Our weather to be forecast from Va.

April 15, 1994|By Frank D. Roylance | Frank D. Roylance,Sun Staff Writer

The winds of change are about to blow the voice of Baltimore's weather forecasts all the way to Northern Virginia.

Starting next Friday, all National Weather Service forecasts and severe storm warnings for the Baltimore metropolitan area will originate from a new high-tech facility in Sterling, Va., near Dulles Airport.

That will end 44 years of forecasting service to the Baltimore metro area by the weathermen at Baltimore-Washington International Airport.

The BWI office won't be closed right away, according to Jim Belville, meteorologist-in-charge at the Sterling facility. Members of BWI's veteran staff will continue to provide forecasts and warnings for Maryland's Eastern Shore. They will also remain available for local briefings to the public, pilots and the news media.

"But right now it's designed as a transitional thing," Mr. Belville said. Unless the local services prove to be "a real value to the community," they will be gone in two years. Forecast responsibility for the Eastern Shore will shift to new facilities in New Jersey and southern Virginia.

The quality of the local forecasts should not be affected, officials say. They may even get better. But the change goes down hard for some.

"We don't like what's happening as far as our loss of identity," said Amet Figueroa, 59, a forecaster at BWI for 25 years. "Being an old-timer, I think some of the local knowledge will be missing."

The new Doppler radar and other improvements will eventually produce a better product, he said. But "we're talking about the human factor."

Mr. Belville said forecasters in Sterling, with the aid of automated instruments at BWI and volunteer weather spotters, will do as well, and they will be just as accessible to the public. It will be a toll call, however. The public line is (703) 260-0107. The changeover is part of a $2 billion modernization by the National Weather Service. It includes expansion of the high-performance Doppler weather radar network and consolidation of 253 weather offices around the country into 130 with bigger, more highly trained staffs and better equipment.

Meteorologists in Sterling are already using their $2.5 million Doppler radar to provide forecasts and warnings to parts of West Virginia and Northern Virginia. They also serve a swath of Maryland extending from Allegany County through the Washington suburbs and to the tip of Southern Maryland. Next Friday, Baltimore City, Carroll, Baltimore, Harford, Howard and Anne Arundel counties will be added.

The downgrading of the BWI office should be mostly invisible to area residents, said Fred Davis, 60, the chief meteorologist who will retire June 30 after more than 25 years at BWI.

"But, from a human standpoint, I hate to see it go," he said.

For one thing, next Friday will be the last day that he and his four-man staff will broadcast their local forecasts and warnings over Baltimore's NOAA Weather Radio station, something they've been doing since 1974.

From a closet-size studio at BWI, the little station reaches out about 40 miles and provides 24-hour weather updates. The weathermen are heard over the squawky VHF weather radios used by many pilots and dispatchers to keep up with developments. Believe it or not, Mr. Davis said, "people recognize our voices and know when we're off on vacation." After next Friday, new voices will be speaking from Sterling, and some will be female.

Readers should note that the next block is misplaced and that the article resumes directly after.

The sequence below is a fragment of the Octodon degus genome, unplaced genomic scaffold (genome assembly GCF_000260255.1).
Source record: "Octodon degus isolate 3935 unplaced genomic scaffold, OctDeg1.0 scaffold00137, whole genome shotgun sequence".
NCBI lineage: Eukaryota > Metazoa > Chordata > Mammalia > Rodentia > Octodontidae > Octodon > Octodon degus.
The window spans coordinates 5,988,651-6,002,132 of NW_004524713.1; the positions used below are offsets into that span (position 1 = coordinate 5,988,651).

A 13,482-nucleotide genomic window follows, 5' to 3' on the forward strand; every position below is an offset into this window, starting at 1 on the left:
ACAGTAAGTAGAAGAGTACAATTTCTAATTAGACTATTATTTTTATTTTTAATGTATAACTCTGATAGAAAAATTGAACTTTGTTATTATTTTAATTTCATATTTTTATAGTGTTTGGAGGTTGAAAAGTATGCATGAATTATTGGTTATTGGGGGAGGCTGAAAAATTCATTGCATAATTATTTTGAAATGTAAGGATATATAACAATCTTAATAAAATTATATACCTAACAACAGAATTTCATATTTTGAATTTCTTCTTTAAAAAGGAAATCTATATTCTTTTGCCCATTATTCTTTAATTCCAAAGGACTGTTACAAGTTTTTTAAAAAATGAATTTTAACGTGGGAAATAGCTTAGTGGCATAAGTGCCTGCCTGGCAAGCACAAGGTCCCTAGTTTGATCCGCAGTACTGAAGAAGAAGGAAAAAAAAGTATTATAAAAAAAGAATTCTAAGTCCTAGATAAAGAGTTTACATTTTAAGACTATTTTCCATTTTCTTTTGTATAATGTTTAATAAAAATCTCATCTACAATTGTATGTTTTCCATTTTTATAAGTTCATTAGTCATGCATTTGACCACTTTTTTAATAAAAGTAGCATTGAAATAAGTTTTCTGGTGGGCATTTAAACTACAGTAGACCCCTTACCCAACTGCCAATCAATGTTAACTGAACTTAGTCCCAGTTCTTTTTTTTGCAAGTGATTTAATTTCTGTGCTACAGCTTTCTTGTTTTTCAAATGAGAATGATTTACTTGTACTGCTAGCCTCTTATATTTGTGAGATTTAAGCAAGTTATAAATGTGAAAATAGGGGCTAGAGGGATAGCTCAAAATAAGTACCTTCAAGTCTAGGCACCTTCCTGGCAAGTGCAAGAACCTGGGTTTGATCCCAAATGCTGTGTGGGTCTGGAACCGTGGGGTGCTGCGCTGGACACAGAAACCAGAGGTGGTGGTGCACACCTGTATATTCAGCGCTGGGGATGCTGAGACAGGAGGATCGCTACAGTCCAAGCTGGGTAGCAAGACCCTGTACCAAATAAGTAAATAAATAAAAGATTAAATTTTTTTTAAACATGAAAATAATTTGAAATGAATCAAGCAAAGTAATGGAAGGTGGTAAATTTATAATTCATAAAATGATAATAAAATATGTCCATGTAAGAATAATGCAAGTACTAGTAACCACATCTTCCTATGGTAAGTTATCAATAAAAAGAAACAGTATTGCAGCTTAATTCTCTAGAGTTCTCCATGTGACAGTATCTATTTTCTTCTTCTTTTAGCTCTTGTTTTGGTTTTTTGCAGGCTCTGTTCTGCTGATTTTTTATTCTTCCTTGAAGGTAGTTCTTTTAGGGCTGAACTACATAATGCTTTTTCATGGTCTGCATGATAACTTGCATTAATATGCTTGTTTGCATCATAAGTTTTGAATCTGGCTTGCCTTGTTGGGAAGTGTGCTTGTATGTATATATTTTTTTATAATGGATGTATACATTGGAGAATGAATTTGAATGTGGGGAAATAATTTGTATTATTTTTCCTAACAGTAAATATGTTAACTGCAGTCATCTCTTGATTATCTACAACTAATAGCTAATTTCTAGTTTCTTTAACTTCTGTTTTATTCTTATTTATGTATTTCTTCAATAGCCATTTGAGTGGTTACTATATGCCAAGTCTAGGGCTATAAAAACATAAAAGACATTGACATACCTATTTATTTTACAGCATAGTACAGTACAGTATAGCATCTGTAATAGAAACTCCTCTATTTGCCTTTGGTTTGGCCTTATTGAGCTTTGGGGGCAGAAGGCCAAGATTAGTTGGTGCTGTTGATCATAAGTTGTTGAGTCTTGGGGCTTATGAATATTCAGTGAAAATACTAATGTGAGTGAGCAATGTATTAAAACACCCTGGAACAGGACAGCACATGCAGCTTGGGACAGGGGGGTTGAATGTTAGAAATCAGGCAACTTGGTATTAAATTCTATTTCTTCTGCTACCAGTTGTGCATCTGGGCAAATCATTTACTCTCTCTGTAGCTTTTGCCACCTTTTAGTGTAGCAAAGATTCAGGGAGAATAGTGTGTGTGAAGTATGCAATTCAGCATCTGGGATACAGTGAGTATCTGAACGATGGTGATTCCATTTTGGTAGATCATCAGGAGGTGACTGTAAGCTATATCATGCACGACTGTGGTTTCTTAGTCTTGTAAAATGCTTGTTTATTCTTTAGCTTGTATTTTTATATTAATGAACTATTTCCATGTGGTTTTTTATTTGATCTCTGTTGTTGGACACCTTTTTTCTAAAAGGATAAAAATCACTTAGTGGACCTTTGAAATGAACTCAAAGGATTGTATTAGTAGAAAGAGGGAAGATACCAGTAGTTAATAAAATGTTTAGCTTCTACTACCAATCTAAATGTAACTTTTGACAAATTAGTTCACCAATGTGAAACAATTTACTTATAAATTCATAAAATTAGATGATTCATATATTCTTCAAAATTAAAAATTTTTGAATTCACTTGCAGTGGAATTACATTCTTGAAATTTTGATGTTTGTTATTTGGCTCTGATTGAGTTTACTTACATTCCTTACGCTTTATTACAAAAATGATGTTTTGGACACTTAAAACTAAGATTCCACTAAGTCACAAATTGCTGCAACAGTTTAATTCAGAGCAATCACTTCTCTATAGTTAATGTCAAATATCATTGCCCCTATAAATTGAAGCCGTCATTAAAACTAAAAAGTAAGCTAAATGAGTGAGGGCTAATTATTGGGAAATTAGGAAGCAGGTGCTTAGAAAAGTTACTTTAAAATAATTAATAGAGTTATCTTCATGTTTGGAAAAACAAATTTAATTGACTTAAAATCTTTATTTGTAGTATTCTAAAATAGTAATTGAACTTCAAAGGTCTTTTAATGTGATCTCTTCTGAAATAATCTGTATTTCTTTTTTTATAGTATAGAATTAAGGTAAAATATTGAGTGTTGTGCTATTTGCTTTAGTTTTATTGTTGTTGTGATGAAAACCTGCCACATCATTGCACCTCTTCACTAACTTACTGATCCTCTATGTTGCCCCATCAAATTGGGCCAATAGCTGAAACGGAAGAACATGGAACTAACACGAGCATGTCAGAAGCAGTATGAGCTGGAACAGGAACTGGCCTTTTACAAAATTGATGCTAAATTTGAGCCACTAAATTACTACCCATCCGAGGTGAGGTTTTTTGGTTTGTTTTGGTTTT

Weather information from the Doppler radar facility at Sterling is already provided to BWI's forecasters, and it has proved its value, Mr. Davis said.

When the remnants of Hurricane Andrew were moving through the region on Aug. 28, 1992, Mr. Davis first checked the conventional radar data from the Patuxent River Naval Air Station. Before Doppler technology, that was all anyone had to rely on.

The Patuxent radar showed no danger of tornadoes in Maryland.

But after he telephoned Sterling and received the Doppler data, Mr. Davis said, "I issued nine tornado warnings, and seven of them were later verified."

After next Friday, no telephone calls will be needed. The forecasters at Sterling will spot the storms and immediately issue the warnings.

Conventional radar locates precipitation by bouncing its signal off droplets of moisture in the air. The smallest weather features it can detect are about two miles wide.

Doppler radar not only locates the moisture, but measures its speed and direction. And the narrower beam can reveal details as small as 750 feet across. That makes Doppler valuable in identifying tornadoes, wind shears, heavy downpours and other phenomena as they're forming, giving forecasters time to issue storm and flood warnings.

It can carve storm clouds into three-dimensional sections to measure moisture content as well as winds and changeovers from snow and ice to rain.

It can even spot dust, smoke, haze and light snow invisible to conventional radar.

Barbara J. McNaught, warning coordinator at Sterling, said the faster, more accurate storm warnings are likely to avert economic losses that would outweigh the costs of the new radar network within five years. "And that's conservative," she said.

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